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Do the Acts of “Terrorists” Trigger the Terrorism Exclusion?

Author: Chris Boggs

Protests, civil disobedience, riots, and looting followed the death of George Floyd under the knee of a Minneapolis police officer. Mayors of several cities publicly stated that many protestors arrested were from other states; the presumption being they were sent to instigate the riots that grew out of the protests.

As the weekend of protests was coming to an end, President Trump tweeted that ANTIFA will be named a terrorist organization. Regardless of Trump's authority to designate any group or body a terrorist organization, the ears of the insurance industry perked up; might the terrorism exclusion apply to any damage caused during these protests and ultimate riots?

Answering this question is initially more difficult than it appears. First, there are approximately 38 ISO exclusionary endorsements (this is true, not hyperbole for effect); and second, none of these endorsements require the damage to be done by a “terrorist." In fact, the word “terrorist" is nowhere in any of the endorsements.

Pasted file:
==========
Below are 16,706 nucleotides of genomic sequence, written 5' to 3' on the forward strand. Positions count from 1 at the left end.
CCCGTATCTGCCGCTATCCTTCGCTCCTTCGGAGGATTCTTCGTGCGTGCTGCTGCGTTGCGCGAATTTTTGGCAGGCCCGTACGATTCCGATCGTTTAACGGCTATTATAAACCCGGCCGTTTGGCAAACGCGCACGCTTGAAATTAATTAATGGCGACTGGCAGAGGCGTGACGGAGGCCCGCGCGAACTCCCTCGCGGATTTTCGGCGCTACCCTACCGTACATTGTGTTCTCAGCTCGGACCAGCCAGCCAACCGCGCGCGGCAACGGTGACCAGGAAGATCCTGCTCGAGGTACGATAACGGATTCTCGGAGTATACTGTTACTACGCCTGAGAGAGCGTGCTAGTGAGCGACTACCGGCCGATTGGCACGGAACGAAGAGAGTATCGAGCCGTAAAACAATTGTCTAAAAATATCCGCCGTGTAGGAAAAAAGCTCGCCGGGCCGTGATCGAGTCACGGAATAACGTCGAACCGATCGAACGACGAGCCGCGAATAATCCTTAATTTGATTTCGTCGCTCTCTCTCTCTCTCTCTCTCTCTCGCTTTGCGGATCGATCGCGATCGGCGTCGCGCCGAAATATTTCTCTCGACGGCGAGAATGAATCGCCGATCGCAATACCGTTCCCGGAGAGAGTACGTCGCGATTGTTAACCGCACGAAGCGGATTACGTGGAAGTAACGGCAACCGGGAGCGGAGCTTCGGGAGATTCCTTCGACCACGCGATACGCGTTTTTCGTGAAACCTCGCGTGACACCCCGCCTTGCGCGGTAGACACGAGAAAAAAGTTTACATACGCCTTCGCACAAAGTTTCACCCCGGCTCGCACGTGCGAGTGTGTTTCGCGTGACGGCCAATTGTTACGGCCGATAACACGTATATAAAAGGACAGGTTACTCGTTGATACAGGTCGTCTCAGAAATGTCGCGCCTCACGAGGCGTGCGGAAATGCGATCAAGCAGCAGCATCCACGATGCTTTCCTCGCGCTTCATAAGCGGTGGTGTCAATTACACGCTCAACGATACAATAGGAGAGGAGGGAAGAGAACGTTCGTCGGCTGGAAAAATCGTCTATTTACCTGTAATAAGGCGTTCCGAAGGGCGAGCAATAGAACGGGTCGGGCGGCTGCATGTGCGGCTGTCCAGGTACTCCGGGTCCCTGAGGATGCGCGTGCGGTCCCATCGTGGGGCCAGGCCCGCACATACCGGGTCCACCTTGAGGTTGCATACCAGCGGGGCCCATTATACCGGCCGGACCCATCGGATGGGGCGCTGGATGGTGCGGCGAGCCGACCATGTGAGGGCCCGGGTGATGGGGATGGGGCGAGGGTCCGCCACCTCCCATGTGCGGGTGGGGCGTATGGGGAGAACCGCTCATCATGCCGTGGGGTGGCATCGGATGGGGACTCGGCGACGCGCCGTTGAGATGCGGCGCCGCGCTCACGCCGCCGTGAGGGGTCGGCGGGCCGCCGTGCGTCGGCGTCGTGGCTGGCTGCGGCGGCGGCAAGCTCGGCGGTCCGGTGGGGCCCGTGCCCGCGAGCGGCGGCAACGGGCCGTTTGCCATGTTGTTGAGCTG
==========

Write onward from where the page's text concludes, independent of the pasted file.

Understanding that “It depends" is an appropriate answer to any question regarding the applicability of the various terrorism exclusions, it's not a satisfying answer. An attempt to provide a more concrete answer is contained in the following paragraphs. If you want to skip all the background and reasoning, jump to the end of the article to discover if the damage caused by actions of the protestors and rioters is subject to any of these TRIA-based exclusionary and limitation endorsements.

Fortunately, only nine of the 38 listed exclusionary or limiting endorsements presently apply. Choosing which of the nine endorsements is or are used is based on the date when the property coverage is written and the breadth of coverage desired.

Note, this article addresses the exclusionary/limiting endorsements only. Endorsements specifically extending coverage are NOT discussed.

Date When Property Coverage is Written

TRIA, initially authorized in 2002, and after being reauthorized in 2015 was set to expire on December 31, 2020. However, on December 29, 2019, President Trump signed the Terrorism Risk Insurance Program Reauthorization Act of 2019 extending the program until December 31, 2027. Because the program is not perpetual, requiring regular reauthorization, the available exclusionary and limiting endorsements are required to be “anticipatory" – meaning they must anticipate the program being in full effect during the entire policy term, the program expiring during the policy term, or the expiration of the program without reauthorization. Each of these three potentials and the endorsements that respond to them are discussed in the following paragraphs.